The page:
Ernest Hemingway once compared the Gulf Stream to a trout stream. “The holes, the eddies, the shallows are all there. Only you can’t see them.”
Marlin fishermen today might dismiss such a nuanced reading of water a quarter-mile above the current-shaping topography of the continental shelf, and Hemingway might have been employing a fiction writer’s technique by using trout-fishing familiarity simply to connect his reader with completely foreign billfishing.
Hemingway’s fishing articles intersected with his 21-year position as International Game Fish Association vice president and ambassador—not unlike today’s social media influencers—with technically precise and immensely exciting portrayals that lured average anglers away from stripers and fluke. Eventually, billfishing became mainstream.
Today, ever-increasing social media posts of “triple markers”—commercial-fisherman jargon for swordfish larger than 300 pounds—and “nickels”—swords topping 500 pounds—entice mainstream billfish anglers into efforts to hook broadbills. The allure is unmistakable if, for example, one watches a Facebook video of Capt. Nick Stanczyk’s 757-pound swordfish thrashing against the gaffs (daytimeswordfish.com).
Here’s the thing, though: With knowledge shared on social media broadening understanding of broadbills, it’s increasingly clear that the Gulf Stream current interacting with bottom features affects swordfish bites as much as current affects snook feeding in tidal estuaries or trout in mountain streams. Hemingway’s analogy has proved more fish-catching fact than fiction. Informative accounts on social media are similarly helping focus attention now on huge swordfish, 1,500 feet below the waves. Here, seven captains, all of whom have caught multiple triple-marker fish, and a few who’ve “busted the nickel” more than once, weigh in on catching trophy swords.
The Bottom Line
“In the 16 years that I fished only at night, catching on average 100 fish per year, I never caught a fish over 400 pounds,” says South Florida swordfish pioneer R.J. Boyle (rjboylestudio.com). In the 12 years since he began deep-trolling in daylight, he’s brought nine broadbills to the dock that topped 500 pounds.
“In that same 12 years, I caught one 439‑pound fish at night, but that’s because I understood swordfish from my experiences daytime fishing,” he adds. “Bottom was irrelevant in our minds when we fished only at night. Now we know that the bottom is everything.”
Boyle says daytime fishing is more productive because it compresses the activity of swordfish nearer the seafloor. Current also collects fish in areas with rougher bottom. “It’s no different than barracuda on a wreck. Current keeps swordfish in an area, a zone, that’s more targetable.
“Big swordfish like areas where a rocky or gravelly bottom transitions into mud,” he says. Large swordfish have noticeably worn pectoral and anal fins from laying on the bottom to ambush prey, he notes, and the biggest fish stake out those softer spots adjacent to the rougher bottom that holds bait. Boyle, trolling northward near 2 knots, is targeting large areas with those bottom characteristics.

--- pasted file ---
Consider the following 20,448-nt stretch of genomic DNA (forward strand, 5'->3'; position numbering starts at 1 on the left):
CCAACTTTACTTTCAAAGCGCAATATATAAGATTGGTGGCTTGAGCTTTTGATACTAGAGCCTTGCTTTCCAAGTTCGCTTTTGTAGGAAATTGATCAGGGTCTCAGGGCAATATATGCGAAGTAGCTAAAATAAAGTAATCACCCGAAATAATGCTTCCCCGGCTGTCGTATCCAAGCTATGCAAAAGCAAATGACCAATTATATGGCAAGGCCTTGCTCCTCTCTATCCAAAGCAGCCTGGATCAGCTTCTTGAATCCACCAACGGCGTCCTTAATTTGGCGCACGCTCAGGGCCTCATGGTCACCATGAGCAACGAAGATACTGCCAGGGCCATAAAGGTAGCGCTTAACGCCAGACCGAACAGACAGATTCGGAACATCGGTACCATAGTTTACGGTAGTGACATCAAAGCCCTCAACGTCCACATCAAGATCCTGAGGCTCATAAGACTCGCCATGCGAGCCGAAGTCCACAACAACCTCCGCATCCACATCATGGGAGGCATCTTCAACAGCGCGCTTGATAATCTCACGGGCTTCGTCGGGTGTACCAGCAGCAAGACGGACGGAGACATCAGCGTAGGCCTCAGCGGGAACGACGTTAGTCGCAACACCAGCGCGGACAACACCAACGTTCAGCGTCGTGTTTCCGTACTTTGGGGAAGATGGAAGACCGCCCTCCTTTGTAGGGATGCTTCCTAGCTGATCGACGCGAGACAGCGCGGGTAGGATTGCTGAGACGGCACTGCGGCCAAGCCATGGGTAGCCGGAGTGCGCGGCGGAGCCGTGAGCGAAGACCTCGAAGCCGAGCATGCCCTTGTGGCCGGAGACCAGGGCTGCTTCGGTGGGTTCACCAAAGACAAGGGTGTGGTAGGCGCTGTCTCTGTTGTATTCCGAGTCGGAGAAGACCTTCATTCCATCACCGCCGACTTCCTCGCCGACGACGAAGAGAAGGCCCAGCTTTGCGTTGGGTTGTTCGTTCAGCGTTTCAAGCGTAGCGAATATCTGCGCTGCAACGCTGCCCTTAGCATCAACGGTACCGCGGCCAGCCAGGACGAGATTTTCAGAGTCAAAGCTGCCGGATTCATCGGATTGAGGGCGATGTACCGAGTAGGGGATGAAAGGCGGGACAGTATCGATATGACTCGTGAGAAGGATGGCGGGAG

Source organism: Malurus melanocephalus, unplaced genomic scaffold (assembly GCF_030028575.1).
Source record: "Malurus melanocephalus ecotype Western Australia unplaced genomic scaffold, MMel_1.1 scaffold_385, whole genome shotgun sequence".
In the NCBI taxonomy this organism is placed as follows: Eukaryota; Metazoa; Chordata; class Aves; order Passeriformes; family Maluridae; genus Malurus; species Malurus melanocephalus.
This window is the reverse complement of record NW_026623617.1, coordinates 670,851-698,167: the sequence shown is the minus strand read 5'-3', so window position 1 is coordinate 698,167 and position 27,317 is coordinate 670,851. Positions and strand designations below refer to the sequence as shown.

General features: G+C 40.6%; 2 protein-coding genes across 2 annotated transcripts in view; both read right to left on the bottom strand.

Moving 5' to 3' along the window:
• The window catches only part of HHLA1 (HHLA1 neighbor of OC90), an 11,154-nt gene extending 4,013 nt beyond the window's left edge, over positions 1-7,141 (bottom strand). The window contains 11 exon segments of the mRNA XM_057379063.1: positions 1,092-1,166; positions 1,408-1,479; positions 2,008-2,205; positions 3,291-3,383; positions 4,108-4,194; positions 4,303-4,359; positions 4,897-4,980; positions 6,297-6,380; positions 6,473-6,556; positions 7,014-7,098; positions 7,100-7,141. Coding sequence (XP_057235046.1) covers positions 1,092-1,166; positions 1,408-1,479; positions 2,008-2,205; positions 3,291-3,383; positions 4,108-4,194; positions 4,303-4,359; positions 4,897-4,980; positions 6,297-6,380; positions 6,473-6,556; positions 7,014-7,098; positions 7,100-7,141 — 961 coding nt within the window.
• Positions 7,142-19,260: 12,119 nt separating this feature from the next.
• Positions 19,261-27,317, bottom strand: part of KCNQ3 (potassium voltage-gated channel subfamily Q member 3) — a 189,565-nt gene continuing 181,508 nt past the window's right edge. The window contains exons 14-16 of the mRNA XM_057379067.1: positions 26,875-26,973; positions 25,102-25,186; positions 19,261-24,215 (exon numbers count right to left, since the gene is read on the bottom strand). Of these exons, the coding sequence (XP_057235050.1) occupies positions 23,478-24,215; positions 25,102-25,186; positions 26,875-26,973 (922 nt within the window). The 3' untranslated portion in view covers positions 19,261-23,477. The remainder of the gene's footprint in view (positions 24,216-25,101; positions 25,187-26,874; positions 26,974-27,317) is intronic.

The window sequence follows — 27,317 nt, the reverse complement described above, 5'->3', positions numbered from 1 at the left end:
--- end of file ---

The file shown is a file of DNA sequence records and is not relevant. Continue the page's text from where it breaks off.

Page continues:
Fishing off the Dominican Republic requires more location specificity. “We have very little current, so it’s really hard to cover ground,” says Capt. Paco Vela (dulcecococharter.com), so he chooses drops based on structure, conditions and past experience, and bump-trolls slowly. “If I don’t get a bite after 45 minutes, I’ll move.”
Dominican Republic broadbills tend to split between fish smaller than 100 pounds or larger than 200, which adds interesting insight to trophy swordfish hunting here. “Wherever I catch a small fish, I can catch more, but where I catch a big fish, I won’t catch anything else there that day, big or small,” he says. “The next day, I can catch another fish in that same spot.”
Pitch Baits to Sunning Swords
“The California Bight can be really good for swordfish,” says San Diego’s Capt. Pete Groesbeck. “This year we had a wave of big fish early in the season (which runs from June through November). They were all 300-pounders.” The advantage to surface swordfishing, of course, is seeing and choosing which fish to target.
“Get four or five young guys with good eyes looking through gyro binoculars where current edges, temperature breaks or color edges cross over structure.”
Groesbeck says that swordfish feed deep during tidal flows, then surface during slack water. “You have to fish through at least one slack tide,” he suggests.
Using two-speed Shimano Talica 25s with 100-pound braid and an 80-pound top shot, he casts large, live mackerel pinned through the jaw with a 10/0 J hook.
“Swordfish eyes don’t rotate up, only down, so cast it in front of swordfish so the bait twitches as it goes down,” he says. “As soon as the swordfish sinks down, peel line off the reel. Sometimes they’ll whack a bait and come back a long time later, so leave that bait alone until you get the bite or see the swordfish finning again.”
Alternately, some boats troll a bait far behind from an outrigger, then stop so that the bait sinks into position.
“The surface isn’t a normal place for swordfish. Mako sharks go for the tail first. When swordfish sense anything behind them, it freaks them out,” Groesbeck says, warning to keep baits in front of broadbills, and never behind.
“We were just old-school nighttime swordfishing, drifting two lines, one at 10 fathoms and one at 20,” says Capt. Randy Butler of Virginia Beach (rebelsportfishing.com) about the 466-pound Virginia state-record swordfish he landed this past August.
“We definitely get more bites in the daytime, when the fish are concentrated near the bottom, but the average-size fish here is about 120 to 150 pounds, which is the same day or night.” Butler also sees an even split, night or day, among big fish, including a daytime-caught Big Fish Classic tournament-winning fish last season that weighed 295 pounds.
“On most of the pinnacles in the Mid-Atlantic and Northeast, there is a little trough, a depression, in the southwest corner from all the years of the current swirling over it. In the daytime, I have really good luck fishing there. The swordfish lay there waiting for bait to come,” Butler says. “Now that I’ve had the daytime experience, I’m paying way more attention to bottom structure when I drift at night. The state-record fish came from a sloping edge with a gradual drop between two pinnacles.”
“The average-size swordfish is definitely bigger fishing in the daytime,” says Capt. Bouncer Smith of Miami (captbouncer.com), “but I caught my biggest, estimated at 600 pounds or more, fishing at night.” Since then, he’s weighed one 546-pound fish and a 558-pounder, both caught during daylight fishing.
Besides daytime deep-trolling or nighttime drifting for swords, Smith adds an exciting third option for his charters: Hookless teasers trolled behind planers are retrieved rapidly with electric reels, then the swordfish are switched to a pitch bait or fly. “As we had been doing it, using as little light as legally possible, it’s extremely difficult to see what’s there,” Smith says. “When we add a Hydro Glow, we can see where the fish is and where the fly or pitch bait is. It makes everything so much easier. You can let a 100-pounder slide and wait to bait a big swordfish.